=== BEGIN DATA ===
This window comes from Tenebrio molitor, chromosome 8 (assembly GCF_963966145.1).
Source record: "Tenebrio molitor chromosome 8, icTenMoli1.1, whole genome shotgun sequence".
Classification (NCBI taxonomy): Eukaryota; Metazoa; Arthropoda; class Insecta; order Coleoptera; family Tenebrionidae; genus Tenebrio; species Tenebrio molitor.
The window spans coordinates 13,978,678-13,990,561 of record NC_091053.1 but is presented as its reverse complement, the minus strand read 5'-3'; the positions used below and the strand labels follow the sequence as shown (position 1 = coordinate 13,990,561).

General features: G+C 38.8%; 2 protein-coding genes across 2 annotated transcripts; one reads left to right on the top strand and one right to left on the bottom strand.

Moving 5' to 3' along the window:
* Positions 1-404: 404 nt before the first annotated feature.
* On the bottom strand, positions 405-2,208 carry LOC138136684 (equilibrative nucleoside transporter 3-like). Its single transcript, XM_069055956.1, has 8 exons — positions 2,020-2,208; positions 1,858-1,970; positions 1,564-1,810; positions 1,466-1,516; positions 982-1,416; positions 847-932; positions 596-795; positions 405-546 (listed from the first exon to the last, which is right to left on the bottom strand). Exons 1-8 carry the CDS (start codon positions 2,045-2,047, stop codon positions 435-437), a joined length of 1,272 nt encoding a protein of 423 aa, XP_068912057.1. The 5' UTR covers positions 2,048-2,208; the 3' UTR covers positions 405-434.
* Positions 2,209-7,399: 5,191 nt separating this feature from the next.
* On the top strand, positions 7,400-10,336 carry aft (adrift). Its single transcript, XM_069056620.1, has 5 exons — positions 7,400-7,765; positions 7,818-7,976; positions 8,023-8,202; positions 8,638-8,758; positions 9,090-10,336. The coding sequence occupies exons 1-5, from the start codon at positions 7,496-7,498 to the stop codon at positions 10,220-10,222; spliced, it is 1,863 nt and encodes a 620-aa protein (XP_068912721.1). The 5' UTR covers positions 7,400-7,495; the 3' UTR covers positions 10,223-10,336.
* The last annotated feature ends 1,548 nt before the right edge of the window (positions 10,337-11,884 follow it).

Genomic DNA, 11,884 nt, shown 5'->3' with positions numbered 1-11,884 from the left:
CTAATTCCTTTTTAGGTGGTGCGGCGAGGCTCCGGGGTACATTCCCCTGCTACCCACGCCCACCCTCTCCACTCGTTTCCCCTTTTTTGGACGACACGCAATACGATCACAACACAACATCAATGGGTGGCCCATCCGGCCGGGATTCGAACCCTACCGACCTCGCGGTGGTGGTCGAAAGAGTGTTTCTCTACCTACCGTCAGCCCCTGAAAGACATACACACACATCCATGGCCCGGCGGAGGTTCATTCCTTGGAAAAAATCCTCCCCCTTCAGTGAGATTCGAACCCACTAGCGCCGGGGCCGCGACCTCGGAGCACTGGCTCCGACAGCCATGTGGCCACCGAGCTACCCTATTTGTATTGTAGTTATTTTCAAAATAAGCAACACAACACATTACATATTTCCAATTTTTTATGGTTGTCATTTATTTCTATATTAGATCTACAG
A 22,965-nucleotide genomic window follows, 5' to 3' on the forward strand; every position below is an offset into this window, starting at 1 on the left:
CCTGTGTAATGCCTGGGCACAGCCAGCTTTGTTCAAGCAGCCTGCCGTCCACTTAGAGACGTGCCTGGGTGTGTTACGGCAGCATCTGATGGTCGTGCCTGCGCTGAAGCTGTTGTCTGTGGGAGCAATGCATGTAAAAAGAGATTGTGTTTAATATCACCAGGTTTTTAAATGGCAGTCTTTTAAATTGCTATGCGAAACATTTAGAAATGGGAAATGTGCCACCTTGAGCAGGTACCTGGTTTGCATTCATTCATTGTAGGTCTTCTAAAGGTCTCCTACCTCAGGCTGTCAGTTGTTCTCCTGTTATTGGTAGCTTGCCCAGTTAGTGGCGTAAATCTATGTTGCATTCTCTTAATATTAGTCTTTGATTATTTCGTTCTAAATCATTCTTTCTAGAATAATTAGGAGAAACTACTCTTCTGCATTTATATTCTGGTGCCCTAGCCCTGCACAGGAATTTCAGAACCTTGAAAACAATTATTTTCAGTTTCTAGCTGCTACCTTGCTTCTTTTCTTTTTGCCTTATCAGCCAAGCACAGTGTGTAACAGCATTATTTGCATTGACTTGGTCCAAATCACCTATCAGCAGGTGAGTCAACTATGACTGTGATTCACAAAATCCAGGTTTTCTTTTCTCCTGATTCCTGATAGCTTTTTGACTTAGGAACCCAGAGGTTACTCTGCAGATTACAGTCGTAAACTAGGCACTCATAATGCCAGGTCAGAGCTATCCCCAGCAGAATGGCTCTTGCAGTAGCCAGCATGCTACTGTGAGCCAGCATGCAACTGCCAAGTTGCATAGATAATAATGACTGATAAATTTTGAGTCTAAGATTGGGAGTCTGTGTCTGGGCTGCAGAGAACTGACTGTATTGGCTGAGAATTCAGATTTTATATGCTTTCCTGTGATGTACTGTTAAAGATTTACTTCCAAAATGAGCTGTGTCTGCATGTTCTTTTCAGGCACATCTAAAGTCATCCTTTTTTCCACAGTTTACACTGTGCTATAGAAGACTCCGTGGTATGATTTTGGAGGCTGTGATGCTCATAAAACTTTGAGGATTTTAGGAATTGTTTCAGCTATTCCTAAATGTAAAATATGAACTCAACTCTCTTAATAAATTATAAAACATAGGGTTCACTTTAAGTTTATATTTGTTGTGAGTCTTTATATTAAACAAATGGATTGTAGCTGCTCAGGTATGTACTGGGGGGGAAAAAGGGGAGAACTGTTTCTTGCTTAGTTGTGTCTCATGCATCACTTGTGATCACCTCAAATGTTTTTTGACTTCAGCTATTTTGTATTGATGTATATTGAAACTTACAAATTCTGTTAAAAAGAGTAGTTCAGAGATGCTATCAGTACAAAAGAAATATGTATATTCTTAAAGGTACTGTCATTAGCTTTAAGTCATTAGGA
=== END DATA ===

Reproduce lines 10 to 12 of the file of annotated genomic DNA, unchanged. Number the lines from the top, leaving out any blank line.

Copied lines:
* On the top strand, positions 7,400-10,336 carry aft (adrift). Its single transcript, XM_069056620.1, has 5 exons — positions 7,400-7,765; positions 7,818-7,976; positions 8,023-8,202; positions 8,638-8,758; positions 9,090-10,336. The coding sequence occupies exons 1-5, from the start codon at positions 7,496-7,498 to the stop codon at positions 10,220-10,222; spliced, it is 1,863 nt and encodes a 620-aa protein (XP_068912721.1). The 5' UTR covers positions 7,400-7,495; the 3' UTR covers positions 10,223-10,336.
* The last annotated feature ends 1,548 nt before the right edge of the window (positions 10,337-11,884 follow it).

Genomic DNA, 11,884 nt, shown 5'->3' with positions numbered 1-11,884 from the left: